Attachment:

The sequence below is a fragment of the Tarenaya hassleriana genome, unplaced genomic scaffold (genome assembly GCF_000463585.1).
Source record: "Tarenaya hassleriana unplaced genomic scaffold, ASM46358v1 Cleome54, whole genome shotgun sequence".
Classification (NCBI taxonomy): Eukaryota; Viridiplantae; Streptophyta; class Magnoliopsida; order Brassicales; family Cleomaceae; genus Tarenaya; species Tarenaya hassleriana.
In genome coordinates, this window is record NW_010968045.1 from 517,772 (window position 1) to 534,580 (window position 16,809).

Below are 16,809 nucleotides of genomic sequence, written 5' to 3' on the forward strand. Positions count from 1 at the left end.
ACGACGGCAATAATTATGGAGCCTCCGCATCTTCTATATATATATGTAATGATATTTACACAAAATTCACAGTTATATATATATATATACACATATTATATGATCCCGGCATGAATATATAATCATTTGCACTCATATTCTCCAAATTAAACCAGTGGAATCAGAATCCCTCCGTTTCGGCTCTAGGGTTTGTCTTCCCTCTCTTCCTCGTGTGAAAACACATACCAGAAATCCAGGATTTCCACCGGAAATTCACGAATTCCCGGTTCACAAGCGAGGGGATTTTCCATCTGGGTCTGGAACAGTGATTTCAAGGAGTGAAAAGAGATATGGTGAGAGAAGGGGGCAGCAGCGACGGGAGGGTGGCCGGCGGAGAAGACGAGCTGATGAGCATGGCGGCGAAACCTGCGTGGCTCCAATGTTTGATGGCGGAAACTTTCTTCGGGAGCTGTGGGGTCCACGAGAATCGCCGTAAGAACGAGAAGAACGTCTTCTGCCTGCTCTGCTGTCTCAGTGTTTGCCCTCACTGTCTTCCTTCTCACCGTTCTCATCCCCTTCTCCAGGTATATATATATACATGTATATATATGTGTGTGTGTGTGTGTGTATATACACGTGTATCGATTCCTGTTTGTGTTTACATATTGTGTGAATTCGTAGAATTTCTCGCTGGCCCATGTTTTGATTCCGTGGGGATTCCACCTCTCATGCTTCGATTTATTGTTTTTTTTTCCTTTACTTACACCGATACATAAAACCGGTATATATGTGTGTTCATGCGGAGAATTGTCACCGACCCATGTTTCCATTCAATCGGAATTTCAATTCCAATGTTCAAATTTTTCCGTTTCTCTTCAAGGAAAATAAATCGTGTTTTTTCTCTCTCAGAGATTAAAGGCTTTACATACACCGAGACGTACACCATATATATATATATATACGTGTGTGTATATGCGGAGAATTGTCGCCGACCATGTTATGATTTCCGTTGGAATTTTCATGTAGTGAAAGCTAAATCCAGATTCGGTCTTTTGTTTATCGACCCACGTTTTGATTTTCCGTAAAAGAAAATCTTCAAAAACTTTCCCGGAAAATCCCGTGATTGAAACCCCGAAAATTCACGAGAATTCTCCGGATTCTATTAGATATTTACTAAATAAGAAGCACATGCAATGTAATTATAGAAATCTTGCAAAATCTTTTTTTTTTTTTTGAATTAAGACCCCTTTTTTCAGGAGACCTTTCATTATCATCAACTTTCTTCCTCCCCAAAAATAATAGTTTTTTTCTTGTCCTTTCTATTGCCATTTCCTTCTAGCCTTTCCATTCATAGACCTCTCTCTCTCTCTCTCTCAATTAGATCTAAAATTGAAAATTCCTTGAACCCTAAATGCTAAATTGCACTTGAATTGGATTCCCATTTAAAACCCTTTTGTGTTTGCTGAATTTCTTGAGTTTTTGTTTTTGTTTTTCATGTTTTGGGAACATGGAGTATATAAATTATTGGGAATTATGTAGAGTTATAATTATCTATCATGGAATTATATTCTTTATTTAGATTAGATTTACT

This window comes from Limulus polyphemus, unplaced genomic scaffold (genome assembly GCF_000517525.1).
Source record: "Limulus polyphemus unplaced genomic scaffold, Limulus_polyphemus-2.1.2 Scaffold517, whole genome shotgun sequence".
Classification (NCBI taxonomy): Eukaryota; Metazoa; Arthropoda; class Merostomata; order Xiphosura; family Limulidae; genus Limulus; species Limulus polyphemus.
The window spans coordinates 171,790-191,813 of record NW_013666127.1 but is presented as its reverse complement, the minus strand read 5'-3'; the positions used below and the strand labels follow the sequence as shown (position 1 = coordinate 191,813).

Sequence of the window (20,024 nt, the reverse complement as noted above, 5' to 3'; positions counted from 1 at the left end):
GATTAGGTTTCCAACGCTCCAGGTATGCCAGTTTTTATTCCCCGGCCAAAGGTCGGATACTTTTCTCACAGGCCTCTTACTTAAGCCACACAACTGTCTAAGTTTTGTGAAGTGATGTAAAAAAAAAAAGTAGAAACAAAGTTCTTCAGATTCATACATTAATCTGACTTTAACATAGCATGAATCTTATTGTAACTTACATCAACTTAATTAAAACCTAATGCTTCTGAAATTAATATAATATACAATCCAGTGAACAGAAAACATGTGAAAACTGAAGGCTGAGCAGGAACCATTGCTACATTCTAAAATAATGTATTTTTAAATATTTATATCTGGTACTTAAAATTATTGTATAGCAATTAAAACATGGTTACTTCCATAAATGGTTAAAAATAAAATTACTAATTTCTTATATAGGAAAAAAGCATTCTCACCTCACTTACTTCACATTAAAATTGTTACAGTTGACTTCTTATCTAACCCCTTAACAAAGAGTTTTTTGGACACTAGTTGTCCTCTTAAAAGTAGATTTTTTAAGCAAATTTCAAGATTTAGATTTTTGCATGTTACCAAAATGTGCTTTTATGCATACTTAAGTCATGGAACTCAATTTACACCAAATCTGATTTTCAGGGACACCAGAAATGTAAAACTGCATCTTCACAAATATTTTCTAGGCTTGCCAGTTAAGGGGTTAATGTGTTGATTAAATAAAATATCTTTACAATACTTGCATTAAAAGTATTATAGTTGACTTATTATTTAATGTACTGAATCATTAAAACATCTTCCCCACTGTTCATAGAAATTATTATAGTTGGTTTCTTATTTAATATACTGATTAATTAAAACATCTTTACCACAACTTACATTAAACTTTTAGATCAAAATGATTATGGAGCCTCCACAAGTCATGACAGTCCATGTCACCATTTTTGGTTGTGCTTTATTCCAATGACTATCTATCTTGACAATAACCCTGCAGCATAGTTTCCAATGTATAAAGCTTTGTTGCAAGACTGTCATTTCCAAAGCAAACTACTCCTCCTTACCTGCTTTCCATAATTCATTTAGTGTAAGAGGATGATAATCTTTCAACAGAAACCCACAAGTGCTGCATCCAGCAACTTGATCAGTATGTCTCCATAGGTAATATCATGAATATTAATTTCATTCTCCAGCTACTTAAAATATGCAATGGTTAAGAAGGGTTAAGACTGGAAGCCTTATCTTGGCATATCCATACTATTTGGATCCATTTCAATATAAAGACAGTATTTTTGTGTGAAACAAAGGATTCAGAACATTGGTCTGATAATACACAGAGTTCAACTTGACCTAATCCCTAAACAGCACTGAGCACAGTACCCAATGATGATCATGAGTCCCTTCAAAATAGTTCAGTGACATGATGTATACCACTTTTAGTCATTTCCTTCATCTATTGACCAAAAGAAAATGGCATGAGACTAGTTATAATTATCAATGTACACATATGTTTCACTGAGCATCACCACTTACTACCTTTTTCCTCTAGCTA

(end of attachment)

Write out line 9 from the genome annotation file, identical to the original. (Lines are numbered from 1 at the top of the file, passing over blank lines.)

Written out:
Classification (NCBI taxonomy): Eukaryota; Metazoa; Arthropoda; class Merostomata; order Xiphosura; family Limulidae; genus Limulus; species Limulus polyphemus.